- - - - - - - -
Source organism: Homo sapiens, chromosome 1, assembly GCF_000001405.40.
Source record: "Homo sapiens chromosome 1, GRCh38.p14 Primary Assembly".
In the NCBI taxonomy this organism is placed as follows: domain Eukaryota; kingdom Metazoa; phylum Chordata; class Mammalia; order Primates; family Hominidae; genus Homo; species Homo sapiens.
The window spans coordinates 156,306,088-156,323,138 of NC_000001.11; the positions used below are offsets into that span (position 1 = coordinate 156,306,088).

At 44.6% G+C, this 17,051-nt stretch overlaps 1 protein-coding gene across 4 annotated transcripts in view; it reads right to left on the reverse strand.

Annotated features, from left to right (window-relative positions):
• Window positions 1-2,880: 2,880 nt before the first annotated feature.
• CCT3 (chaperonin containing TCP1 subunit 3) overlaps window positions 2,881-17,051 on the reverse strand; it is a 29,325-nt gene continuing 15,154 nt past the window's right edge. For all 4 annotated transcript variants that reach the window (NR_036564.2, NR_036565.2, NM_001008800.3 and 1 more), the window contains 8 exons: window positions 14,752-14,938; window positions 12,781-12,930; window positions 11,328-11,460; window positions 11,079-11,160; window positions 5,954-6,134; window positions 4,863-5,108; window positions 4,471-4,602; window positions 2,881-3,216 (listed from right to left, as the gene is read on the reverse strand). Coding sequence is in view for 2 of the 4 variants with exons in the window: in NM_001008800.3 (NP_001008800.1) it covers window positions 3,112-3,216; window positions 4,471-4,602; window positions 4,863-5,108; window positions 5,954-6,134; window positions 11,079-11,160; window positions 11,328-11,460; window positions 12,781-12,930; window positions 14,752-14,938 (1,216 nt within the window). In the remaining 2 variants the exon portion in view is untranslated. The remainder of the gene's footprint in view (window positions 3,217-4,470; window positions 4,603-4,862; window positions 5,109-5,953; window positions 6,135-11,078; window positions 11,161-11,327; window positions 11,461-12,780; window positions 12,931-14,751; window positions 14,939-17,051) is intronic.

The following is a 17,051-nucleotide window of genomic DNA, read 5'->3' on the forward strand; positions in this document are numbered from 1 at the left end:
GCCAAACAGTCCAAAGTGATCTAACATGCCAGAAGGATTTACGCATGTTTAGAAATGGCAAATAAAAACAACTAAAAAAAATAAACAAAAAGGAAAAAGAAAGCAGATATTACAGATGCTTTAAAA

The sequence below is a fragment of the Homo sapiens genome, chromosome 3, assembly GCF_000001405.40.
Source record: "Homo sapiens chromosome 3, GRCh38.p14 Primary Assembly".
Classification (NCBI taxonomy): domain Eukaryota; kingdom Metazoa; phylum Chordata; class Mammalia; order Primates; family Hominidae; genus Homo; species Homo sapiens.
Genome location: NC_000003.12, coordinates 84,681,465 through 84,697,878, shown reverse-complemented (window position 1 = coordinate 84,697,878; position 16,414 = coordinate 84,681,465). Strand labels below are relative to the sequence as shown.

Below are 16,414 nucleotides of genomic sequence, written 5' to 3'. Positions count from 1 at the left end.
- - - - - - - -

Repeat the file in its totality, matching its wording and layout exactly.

Source organism: Homo sapiens, chromosome 1, assembly GCF_000001405.40.
Source record: "Homo sapiens chromosome 1, GRCh38.p14 Primary Assembly".
In the NCBI taxonomy this organism is placed as follows: domain Eukaryota; kingdom Metazoa; phylum Chordata; class Mammalia; order Primates; family Hominidae; genus Homo; species Homo sapiens.
The window spans coordinates 156,306,088-156,323,138 of NC_000001.11; the positions used below are offsets into that span (position 1 = coordinate 156,306,088).

At 44.6% G+C, this 17,051-nt stretch overlaps 1 protein-coding gene across 4 annotated transcripts in view; it reads right to left on the reverse strand.

Annotated features, from left to right (window-relative positions):
• Window positions 1-2,880: 2,880 nt before the first annotated feature.
• CCT3 (chaperonin containing TCP1 subunit 3) overlaps window positions 2,881-17,051 on the reverse strand; it is a 29,325-nt gene continuing 15,154 nt past the window's right edge. For all 4 annotated transcript variants that reach the window (NR_036564.2, NR_036565.2, NM_001008800.3 and 1 more), the window contains 8 exons: window positions 14,752-14,938; window positions 12,781-12,930; window positions 11,328-11,460; window positions 11,079-11,160; window positions 5,954-6,134; window positions 4,863-5,108; window positions 4,471-4,602; window positions 2,881-3,216 (listed from right to left, as the gene is read on the reverse strand). Coding sequence is in view for 2 of the 4 variants with exons in the window: in NM_001008800.3 (NP_001008800.1) it covers window positions 3,112-3,216; window positions 4,471-4,602; window positions 4,863-5,108; window positions 5,954-6,134; window positions 11,079-11,160; window positions 11,328-11,460; window positions 12,781-12,930; window positions 14,752-14,938 (1,216 nt within the window). In the remaining 2 variants the exon portion in view is untranslated. The remainder of the gene's footprint in view (window positions 3,217-4,470; window positions 4,603-4,862; window positions 5,109-5,953; window positions 6,135-11,078; window positions 11,161-11,327; window positions 11,461-12,780; window positions 12,931-14,751; window positions 14,939-17,051) is intronic.

The following is a 17,051-nucleotide window of genomic DNA, read 5'->3' on the forward strand; positions in this document are numbered from 1 at the left end:
GCCAAACAGTCCAAAGTGATCTAACATGCCAGAAGGATTTACGCATGTTTAGAAATGGCAAATAAAAACAACTAAAAAAAATAAACAAAAAGGAAAAAGAAAGCAGATATTACAGATGCTTTAAAA

The sequence below is a fragment of the Homo sapiens genome, chromosome 3, assembly GCF_000001405.40.
Source record: "Homo sapiens chromosome 3, GRCh38.p14 Primary Assembly".
Classification (NCBI taxonomy): domain Eukaryota; kingdom Metazoa; phylum Chordata; class Mammalia; order Primates; family Hominidae; genus Homo; species Homo sapiens.
Genome location: NC_000003.12, coordinates 84,681,465 through 84,697,878, shown reverse-complemented (window position 1 = coordinate 84,697,878; position 16,414 = coordinate 84,681,465). Strand labels below are relative to the sequence as shown.

Below are 16,414 nucleotides of genomic sequence, written 5' to 3'. Positions count from 1 at the left end.